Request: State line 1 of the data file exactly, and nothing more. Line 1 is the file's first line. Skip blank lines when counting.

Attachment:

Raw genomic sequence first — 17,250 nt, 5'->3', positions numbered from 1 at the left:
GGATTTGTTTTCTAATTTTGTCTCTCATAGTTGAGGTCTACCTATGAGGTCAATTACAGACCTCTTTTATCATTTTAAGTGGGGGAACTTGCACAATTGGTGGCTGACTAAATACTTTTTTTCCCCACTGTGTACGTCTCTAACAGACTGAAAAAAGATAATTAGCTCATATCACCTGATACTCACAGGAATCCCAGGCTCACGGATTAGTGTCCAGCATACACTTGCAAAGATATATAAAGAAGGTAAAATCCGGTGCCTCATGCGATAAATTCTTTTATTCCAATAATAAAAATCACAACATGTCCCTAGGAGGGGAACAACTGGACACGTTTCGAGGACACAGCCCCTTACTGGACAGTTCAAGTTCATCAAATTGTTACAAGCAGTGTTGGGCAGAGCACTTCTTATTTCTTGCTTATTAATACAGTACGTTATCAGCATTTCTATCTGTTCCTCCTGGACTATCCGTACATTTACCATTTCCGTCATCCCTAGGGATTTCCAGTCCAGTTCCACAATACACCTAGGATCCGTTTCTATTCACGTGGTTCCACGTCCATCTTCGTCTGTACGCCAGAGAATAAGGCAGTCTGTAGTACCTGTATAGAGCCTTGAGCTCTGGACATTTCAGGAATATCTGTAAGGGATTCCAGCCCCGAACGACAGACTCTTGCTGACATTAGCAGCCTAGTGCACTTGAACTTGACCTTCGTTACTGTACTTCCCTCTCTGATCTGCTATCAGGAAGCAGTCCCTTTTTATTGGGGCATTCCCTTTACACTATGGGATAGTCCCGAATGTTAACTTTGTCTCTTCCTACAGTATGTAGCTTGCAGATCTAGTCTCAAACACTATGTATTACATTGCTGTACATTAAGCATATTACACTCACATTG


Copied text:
Raw genomic sequence first — 17,250 nt, 5'->3', positions numbered from 1 at the left: